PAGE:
Texas designers have the inaugural balls all sewn up. Austin dress designer Susan Dell is making the inaugural gowns for the Bush 19-year-old twins, Jenna and Barbara. Dell, wife of computer billionaire Michael Dell, has operated a namesake store in Austin for a year that also houses her couture salon.
Dallas designer Michael Faircloth is making Laura Bush's wardrobe for the inaugural events, and native Dallasite Lela Rose is making the twins' outfits for the swearing-in ceremony.
Laura Bush called Dell to ask her assistance. "She has seen a lot of my ball gowns on women at other major functions in town," Dell said. The Bush camp won't permit her to release sketches (though some incorrect versions appeared, said Dell, on the online news service Fashion Wire Daily). Dell said both dresses are black and feature a "corally-peachy color."
"The girls are very different and the dresses are designed to suit each of their personalities and personal style," she said. One dress is a column, the other a more flowing silhouette.
The timing of the high-profile assignment is perfect now that Dell has refined her business plan. When she launched her Austin store about a year ago, she considered producing a ready-to-wear line, opening a chain of stores and adding some sort of online feature. Today, Dell is pursuing in-home shows, targeting the high-profile and affluent, said Linda Beauchamp, a former Donna Karan menswear executive who now heads Dell's business.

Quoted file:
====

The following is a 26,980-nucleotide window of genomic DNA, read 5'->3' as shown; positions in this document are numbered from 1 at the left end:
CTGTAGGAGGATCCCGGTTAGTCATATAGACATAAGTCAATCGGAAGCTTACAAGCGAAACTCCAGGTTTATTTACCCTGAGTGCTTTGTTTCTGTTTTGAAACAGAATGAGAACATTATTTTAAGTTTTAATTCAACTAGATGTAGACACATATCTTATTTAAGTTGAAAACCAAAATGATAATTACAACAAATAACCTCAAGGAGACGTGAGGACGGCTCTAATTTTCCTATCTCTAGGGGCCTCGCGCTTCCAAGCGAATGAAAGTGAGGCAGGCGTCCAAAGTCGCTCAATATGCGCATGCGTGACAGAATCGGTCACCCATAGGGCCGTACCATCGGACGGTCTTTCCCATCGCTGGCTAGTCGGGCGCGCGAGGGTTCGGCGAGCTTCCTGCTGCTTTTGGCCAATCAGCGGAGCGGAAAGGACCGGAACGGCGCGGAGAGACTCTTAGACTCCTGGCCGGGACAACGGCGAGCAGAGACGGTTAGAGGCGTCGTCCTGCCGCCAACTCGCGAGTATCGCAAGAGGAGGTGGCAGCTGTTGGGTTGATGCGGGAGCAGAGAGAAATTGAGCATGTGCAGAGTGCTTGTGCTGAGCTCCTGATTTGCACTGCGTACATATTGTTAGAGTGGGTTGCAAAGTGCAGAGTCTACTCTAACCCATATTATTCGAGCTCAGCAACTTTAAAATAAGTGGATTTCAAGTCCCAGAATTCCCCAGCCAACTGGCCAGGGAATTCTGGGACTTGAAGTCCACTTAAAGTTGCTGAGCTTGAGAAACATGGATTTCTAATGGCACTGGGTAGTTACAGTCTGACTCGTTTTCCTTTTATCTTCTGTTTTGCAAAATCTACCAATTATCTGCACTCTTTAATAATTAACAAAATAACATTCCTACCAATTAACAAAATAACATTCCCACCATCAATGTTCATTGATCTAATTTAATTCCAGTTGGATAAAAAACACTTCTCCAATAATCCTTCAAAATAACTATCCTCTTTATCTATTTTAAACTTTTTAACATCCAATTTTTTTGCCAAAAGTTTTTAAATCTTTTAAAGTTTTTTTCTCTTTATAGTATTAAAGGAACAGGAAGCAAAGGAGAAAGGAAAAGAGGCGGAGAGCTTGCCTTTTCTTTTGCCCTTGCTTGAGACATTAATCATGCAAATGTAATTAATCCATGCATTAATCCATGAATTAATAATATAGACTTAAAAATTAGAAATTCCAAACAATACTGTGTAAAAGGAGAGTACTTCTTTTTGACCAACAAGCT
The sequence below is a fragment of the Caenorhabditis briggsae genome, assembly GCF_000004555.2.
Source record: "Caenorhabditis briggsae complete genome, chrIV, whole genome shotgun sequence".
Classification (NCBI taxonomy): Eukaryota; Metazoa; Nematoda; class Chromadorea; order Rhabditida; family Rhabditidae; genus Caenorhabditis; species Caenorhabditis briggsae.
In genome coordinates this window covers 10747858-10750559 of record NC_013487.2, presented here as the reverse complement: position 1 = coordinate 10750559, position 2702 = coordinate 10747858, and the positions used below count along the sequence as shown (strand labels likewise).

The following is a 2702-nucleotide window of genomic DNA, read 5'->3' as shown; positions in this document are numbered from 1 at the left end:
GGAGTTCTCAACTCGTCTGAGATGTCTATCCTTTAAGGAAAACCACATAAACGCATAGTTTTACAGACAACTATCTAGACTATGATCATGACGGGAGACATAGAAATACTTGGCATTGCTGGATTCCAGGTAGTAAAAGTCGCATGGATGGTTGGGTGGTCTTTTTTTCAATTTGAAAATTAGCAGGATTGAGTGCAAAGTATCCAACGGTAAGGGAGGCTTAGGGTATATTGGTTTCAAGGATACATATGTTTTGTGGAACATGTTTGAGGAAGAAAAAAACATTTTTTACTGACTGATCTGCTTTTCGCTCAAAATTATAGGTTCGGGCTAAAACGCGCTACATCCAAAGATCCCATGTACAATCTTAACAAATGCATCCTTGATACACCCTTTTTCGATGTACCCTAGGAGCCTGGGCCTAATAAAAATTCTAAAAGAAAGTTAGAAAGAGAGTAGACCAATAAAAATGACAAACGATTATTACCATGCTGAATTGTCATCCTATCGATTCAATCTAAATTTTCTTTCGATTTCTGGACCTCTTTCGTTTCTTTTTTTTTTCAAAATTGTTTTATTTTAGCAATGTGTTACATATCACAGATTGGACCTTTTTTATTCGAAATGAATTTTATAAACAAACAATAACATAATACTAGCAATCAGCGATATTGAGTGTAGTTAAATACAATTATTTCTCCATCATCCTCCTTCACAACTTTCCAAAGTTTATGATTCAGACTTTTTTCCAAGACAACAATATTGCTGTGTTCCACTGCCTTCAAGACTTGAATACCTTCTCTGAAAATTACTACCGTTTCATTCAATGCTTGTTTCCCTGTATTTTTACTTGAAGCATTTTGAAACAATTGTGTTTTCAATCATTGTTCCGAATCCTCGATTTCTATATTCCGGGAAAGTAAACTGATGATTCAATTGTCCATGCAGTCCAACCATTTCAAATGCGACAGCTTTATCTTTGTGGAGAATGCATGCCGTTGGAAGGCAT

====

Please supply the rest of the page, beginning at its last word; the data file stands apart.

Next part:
"We physically bring in every size and color that we make," said Beauchamp of the in-home parties. "I took that old men's mentality--where men don't like to shop--and applied it to women. Most high-profile women have personal shoppers and they don't have time to go into a store."
The company has staged only three in-home shows so far, but Dell said those and future shows should help them learn which cities might support Susan Dell stores.
Another Texan in the news . . . .
Top retailing executive H.W. Mullins is leaving the Lone Star state for the sunny shores of Orange County, where he'll head up women's wear powerhouse St. John Knits. Mullins shocked the retailing industry late last year when he resigned as chairman and chief executive officer of the Dallas-based Neiman Marcus, after only nine months on the job.
"We are delighted to have to him joining us," said the usually gruff Robert E. Gray, St. John's founder, chairman and chief executive. Gray, who sounded downright joyful, will continue as chairman and hand the chief executive title to Mullins, who is expected to arrive in early February.
When Gray learned of Mullins' resignation, he acted quickly. "I immediately contacted him to see if he was interested in working at St. John and moving to California. I think moving to California is the thing that swung it."
Mullins and Gray got to know each other as Mullins helped the Irvine-based St. John become one of the largest vendors at Neiman Marcus. "We have been looking for a replacement for me for several years and we have not been able to find what we considered the right person," Gray said. His daughter, Kelly Gray, will remain president of the company and report to Mullins.
Mullins earned a reputation for boosting Neiman's accessories business, a skill that Gray hopes he will bring to St. John. Most of the company's $300 million in sales comes from apparel. Mullins might expand St. John's accessories, shoes and even add a menswear line. "Anything is possible," said Gray. "That's why he is here--to explore new avenues."